The Return of Top Chef: Season Premiere Recap
Go Andrea, go!
Photo by David Giesbrecht/Bravo
Season seven of Top Chef launched last night and it was great to see a very buxom Padma Lakshmi and no-nonsense Tom Colicchio return to the airwaves. This version of Top Chef is set in Washington D.C., and the puns about cooking in our nation's capital endured all night. Yeah, we get it, hail to the chef. Of particular interest to Short Order is the fact that local chef Andrea Curto-Randazzo (of Talula and Water Club fame) is competing in this summer's contest. But we'll get to her later.
At the onset, we were introduced to several of the character-driven chefs. There was Tracey Bloom from Atlanta, who is a dead-ringer for Rosie O'Donnell; Tiffany Derry, who worked at IHOP before becoming an executive chef in Dallas; and Lynne Gigliotti, the blunt food instructor at the Culinary Institute of America who proclaimed that she didn't have tattoos or crazy hair. John Somerville, however, took the Top Chef all-time record for the wildest mane with his unappetizing grey dreadlocks, which I feared were going to fall into his food. Speaking of sartorial style, Arnold Myint admitted to hiring a wardrobe specialist prior to the show and getting a facial.
The real stars of Top Chef 7, we would soon find out during the first Quickfire Challenge, are Kenny Gilbert and Angelo Sosa. These are our frontrunners and the tension between the two is already palpable. For this Dial NutriSkin Quickfire Challenge (which was inexplicably a high stakes challenge for $20,000 even though the show is no longer set in Las Vegas where the cash prize seemed more appropriate), the cheftestants had to slog through a mise en place competition in four legs. The heats included peeling ten potatoes, brunoising ten cups of onions, breaking down four chickens into eight parts and, finally, cooking a meal with the available ingredients.
Kenny and Angelo totally kicked ass in each leg of the skills challenge. Our girl Andrea? Not so much. While she barely made it through the first potato peeling round (she nabbed the last of the 12 spots), she just couldn't cut those onions fast enough. In her postmortem, Curto-Randazzo said, "I was one of Food & Wine magazine's Top Ten best new chefs in America, but I can't dice up onions. I was pissed." Meanwhile, it was Angelo versus Kenny for the Quickfire win and Angelo took home the cash with his roasted chicken wing and thigh with curry onion jam and potato noodles.
Padma, in her signature vest, announced that the Elimination Challenge would require the cheftestants to cook a dish that represented where they were from. They would be competing in teams, thereby allowing the strongest chef in the group to faceoff against the weakest one.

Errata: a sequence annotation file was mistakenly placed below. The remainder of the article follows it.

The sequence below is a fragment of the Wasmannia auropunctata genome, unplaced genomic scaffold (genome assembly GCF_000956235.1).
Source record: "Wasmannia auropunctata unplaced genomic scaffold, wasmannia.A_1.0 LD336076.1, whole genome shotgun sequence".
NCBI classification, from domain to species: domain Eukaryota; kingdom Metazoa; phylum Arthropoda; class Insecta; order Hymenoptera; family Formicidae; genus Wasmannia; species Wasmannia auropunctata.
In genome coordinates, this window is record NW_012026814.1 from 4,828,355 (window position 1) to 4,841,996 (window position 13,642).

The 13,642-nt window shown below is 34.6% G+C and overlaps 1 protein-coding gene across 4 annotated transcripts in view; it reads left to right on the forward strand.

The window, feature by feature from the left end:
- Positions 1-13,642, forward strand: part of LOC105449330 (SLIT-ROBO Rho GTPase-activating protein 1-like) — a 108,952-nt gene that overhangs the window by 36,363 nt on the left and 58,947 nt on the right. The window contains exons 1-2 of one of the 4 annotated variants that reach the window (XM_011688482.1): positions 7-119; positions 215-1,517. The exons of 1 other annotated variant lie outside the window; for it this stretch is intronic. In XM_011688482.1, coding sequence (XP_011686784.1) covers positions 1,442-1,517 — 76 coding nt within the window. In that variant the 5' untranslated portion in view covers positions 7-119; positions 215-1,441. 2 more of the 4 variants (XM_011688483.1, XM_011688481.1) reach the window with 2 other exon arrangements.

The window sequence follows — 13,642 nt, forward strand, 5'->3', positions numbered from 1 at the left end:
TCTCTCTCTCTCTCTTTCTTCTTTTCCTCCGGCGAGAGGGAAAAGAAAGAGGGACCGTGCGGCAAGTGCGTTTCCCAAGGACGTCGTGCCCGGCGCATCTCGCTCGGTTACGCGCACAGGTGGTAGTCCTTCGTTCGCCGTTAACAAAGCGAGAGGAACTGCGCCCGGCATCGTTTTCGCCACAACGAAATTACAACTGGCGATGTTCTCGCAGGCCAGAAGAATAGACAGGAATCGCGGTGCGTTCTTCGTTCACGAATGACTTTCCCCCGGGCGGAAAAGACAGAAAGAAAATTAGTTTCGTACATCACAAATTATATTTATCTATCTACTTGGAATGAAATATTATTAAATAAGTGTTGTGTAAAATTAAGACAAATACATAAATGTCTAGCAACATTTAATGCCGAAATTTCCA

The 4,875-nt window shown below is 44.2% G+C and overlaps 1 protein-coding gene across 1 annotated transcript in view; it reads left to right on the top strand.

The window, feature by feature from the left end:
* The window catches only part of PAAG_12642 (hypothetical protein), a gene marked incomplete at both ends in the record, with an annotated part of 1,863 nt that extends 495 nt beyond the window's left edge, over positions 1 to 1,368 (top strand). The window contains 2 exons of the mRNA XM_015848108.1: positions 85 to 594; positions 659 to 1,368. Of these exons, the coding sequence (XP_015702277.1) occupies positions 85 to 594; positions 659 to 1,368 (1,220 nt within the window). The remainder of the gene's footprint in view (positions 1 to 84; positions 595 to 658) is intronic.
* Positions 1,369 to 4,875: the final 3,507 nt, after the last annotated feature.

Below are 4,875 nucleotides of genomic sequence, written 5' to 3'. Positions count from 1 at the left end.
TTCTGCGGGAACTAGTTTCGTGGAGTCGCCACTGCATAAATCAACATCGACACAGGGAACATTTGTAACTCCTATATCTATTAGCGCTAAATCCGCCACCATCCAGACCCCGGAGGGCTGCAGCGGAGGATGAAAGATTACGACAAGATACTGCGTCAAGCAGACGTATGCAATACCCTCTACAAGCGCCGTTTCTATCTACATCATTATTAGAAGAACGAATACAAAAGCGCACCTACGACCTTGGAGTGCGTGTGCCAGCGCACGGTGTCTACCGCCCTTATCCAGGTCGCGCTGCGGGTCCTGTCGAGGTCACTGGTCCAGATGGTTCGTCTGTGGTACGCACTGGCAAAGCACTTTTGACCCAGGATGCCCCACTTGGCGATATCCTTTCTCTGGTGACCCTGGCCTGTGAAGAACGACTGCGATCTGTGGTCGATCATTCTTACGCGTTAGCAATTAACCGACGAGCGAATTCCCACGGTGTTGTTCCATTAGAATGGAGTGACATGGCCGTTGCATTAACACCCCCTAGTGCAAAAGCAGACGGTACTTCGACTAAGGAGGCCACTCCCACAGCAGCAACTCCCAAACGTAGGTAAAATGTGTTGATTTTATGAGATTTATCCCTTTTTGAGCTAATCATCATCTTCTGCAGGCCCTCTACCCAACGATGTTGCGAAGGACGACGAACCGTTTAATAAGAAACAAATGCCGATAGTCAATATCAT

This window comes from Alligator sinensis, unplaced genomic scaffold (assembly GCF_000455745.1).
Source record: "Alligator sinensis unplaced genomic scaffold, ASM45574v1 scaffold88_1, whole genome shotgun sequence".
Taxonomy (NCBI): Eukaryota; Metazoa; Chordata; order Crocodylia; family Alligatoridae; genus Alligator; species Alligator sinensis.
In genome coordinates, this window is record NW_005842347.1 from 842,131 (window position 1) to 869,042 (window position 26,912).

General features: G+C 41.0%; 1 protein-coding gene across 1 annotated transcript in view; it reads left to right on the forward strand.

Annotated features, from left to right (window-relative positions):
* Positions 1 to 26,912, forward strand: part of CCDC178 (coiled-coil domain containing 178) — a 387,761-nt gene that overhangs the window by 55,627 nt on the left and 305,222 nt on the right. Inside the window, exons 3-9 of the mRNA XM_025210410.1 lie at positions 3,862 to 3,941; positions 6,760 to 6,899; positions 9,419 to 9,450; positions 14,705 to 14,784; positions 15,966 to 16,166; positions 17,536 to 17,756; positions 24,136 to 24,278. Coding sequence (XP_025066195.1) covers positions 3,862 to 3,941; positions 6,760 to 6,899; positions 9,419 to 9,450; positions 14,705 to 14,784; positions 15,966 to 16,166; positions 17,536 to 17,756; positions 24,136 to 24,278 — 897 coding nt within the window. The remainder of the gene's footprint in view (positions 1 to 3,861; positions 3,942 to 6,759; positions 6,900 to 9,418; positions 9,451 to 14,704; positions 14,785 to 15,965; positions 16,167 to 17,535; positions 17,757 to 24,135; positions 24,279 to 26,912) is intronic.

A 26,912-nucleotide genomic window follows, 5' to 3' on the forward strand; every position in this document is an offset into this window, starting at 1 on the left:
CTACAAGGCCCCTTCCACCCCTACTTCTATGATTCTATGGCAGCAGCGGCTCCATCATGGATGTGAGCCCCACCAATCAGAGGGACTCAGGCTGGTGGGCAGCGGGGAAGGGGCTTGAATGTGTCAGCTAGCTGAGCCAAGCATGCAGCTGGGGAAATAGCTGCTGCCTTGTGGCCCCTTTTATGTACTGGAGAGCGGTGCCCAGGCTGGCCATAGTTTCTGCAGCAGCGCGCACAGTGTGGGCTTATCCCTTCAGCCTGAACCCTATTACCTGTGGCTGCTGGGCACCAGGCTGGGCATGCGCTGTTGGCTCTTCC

The rampant product placement began in earnest from here. There was the requisite shopping excursion to Whole Foods, followed by the perfectly outfitted GE Top Chef kitchen. The Top Chef kitchen may have been too high-tech for Arnold, though, who remarked, "I haven't touched some of these tools. I have a mom and pop restaurant in Nashville." Even crazy-eyes John didn't seem to understand how to work the GE ovens. At that moment, I knew he was going home first.
As the chefs started their first Elimination Challenge, I was so happy to hear the perky, twangy, motivational music Top Chef is known for. From the editing, it seemed like John, Jacqueline Lombard, Rosie O'Donnell (oops, Kelley) and Timothy Dean were not going to fare well in this exercise. Kenny, Angelo and Kevin Sbraga, on the other hand, were in command of this challenge. They comprised the top four (along with Alex Reznik), with Angelo winning for his arctic char with pickled shallots, chilled tapioca and smoked bacon froth. "They are going to be chasing me all season," the cocky Connecticut chef predicted. Perhaps.
Andrea Curto-Randazzo's Dish: Pork with Chorizo Potato Gnocchi, Calabaza, Mushrooms, & Orange Gremolata.
Courtesy of Bravo TV
On the bottom, it was Stephen Hopcraft, John, Jacqueline and Timothy. Ultimately, John was sent home for his soggy, non-maple-tasting dessert. "I guess I was just being stupid," he told judges Eric Ripert, Tom Colicchio and Gail Simmons. You think? Don't these people know by now that preparing dessert (unless it is part of the challenge) is the kiss of death on Top Chef?
As for Andrea, her Miami-Italian style dish (pork with chorizo potato gnocchi, calabaza and orange gremolata) was deemed "well-seasoned," "tasty," but "not reminiscent of Miami."
I have to say that after the excellent level of cooking that occurred on Top Chef Masters, which just ended last Wednesday, the skills of some of these cheftestants is woefully amateurish in comparison. But that is the beauty of Top Chef; seeing the spectacular mistakes (John, why oh why use puff pastry you've never worked with before?), the in-fighting, the trashtalking and the potential for romance (shomance, bromance or otherwise). I'm also looking forward to Eric Ripert's insightful judging style, especially when it comes to fish.
In the preview for the upcoming episodes, we did get an Andrea sighting, who seemed to be imitating Tom Hanks in A League of Their Own, when she said: "There's no crying in the kitchen. I fire people for that." Oh, and was that Nancy Pelosi? I can't even go there. Until next week.
Get the Dining Newsletter
The week's top local food news and events, plus interviews with chefs and restaurant owners, dining tips, and a peek at our print review.